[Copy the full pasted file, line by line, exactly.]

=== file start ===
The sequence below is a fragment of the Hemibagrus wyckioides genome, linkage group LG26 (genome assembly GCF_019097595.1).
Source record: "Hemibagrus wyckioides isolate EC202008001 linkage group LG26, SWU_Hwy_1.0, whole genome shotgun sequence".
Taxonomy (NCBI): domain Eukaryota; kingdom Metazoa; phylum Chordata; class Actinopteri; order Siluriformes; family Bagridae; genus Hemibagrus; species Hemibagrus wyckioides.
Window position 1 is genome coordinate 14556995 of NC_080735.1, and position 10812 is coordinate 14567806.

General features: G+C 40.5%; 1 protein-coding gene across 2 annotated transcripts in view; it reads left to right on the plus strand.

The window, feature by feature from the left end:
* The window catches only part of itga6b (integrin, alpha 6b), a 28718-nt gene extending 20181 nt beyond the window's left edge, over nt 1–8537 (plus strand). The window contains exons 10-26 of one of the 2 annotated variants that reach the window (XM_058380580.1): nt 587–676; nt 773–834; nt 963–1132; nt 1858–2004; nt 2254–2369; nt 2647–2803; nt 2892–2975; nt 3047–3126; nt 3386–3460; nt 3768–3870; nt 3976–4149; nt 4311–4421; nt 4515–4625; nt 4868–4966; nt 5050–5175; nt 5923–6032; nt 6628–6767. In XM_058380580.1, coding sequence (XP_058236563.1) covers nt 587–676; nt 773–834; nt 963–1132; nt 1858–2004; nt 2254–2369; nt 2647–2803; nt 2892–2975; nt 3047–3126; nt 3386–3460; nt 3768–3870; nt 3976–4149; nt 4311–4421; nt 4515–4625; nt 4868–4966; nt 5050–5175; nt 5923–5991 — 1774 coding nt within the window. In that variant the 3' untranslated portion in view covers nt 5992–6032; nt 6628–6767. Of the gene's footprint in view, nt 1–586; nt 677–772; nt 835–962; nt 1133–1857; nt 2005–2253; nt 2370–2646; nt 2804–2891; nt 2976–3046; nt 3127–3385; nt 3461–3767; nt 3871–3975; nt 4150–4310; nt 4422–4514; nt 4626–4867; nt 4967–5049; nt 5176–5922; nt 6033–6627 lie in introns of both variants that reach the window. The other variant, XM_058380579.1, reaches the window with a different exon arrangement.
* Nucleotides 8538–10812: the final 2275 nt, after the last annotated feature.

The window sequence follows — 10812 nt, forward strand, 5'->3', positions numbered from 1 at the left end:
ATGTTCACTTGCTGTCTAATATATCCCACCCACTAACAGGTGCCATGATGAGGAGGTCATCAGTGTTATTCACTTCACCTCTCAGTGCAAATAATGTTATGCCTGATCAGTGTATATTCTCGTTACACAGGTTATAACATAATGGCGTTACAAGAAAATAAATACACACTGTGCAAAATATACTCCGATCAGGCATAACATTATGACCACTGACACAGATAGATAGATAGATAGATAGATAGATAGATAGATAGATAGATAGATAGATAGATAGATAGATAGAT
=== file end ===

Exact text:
The sequence below is a fragment of the Hemibagrus wyckioides genome, linkage group LG26 (genome assembly GCF_019097595.1).
Source record: "Hemibagrus wyckioides isolate EC202008001 linkage group LG26, SWU_Hwy_1.0, whole genome shotgun sequence".
Taxonomy (NCBI): domain Eukaryota; kingdom Metazoa; phylum Chordata; class Actinopteri; order Siluriformes; family Bagridae; genus Hemibagrus; species Hemibagrus wyckioides.
Window position 1 is genome coordinate 14556995 of NC_080735.1, and position 10812 is coordinate 14567806.

General features: G+C 40.5%; 1 protein-coding gene across 2 annotated transcripts in view; it reads left to right on the plus strand.

The window, feature by feature from the left end:
* The window catches only part of itga6b (integrin, alpha 6b), a 28718-nt gene extending 20181 nt beyond the window's left edge, over nt 1–8537 (plus strand). The window contains exons 10-26 of one of the 2 annotated variants that reach the window (XM_058380580.1): nt 587–676; nt 773–834; nt 963–1132; nt 1858–2004; nt 2254–2369; nt 2647–2803; nt 2892–2975; nt 3047–3126; nt 3386–3460; nt 3768–3870; nt 3976–4149; nt 4311–4421; nt 4515–4625; nt 4868–4966; nt 5050–5175; nt 5923–6032; nt 6628–6767. In XM_058380580.1, coding sequence (XP_058236563.1) covers nt 587–676; nt 773–834; nt 963–1132; nt 1858–2004; nt 2254–2369; nt 2647–2803; nt 2892–2975; nt 3047–3126; nt 3386–3460; nt 3768–3870; nt 3976–4149; nt 4311–4421; nt 4515–4625; nt 4868–4966; nt 5050–5175; nt 5923–5991 — 1774 coding nt within the window. In that variant the 3' untranslated portion in view covers nt 5992–6032; nt 6628–6767. Of the gene's footprint in view, nt 1–586; nt 677–772; nt 835–962; nt 1133–1857; nt 2005–2253; nt 2370–2646; nt 2804–2891; nt 2976–3046; nt 3127–3385; nt 3461–3767; nt 3871–3975; nt 4150–4310; nt 4422–4514; nt 4626–4867; nt 4967–5049; nt 5176–5922; nt 6033–6627 lie in introns of both variants that reach the window. The other variant, XM_058380579.1, reaches the window with a different exon arrangement.
* Nucleotides 8538–10812: the final 2275 nt, after the last annotated feature.

The window sequence follows — 10812 nt, forward strand, 5'->3', positions numbered from 1 at the left end:
ATGTTCACTTGCTGTCTAATATATCCCACCCACTAACAGGTGCCATGATGAGGAGGTCATCAGTGTTATTCACTTCACCTCTCAGTGCAAATAATGTTATGCCTGATCAGTGTATATTCTCGTTACACAGGTTATAACATAATGGCGTTACAAGAAAATAAATACACACTGTGCAAAATATACTCCGATCAGGCATAACATTATGACCACTGACACAGATAGATAGATAGATAGATAGATAGATAGATAGATAGATAGATAGATAGATAGATAGATAGATAGAT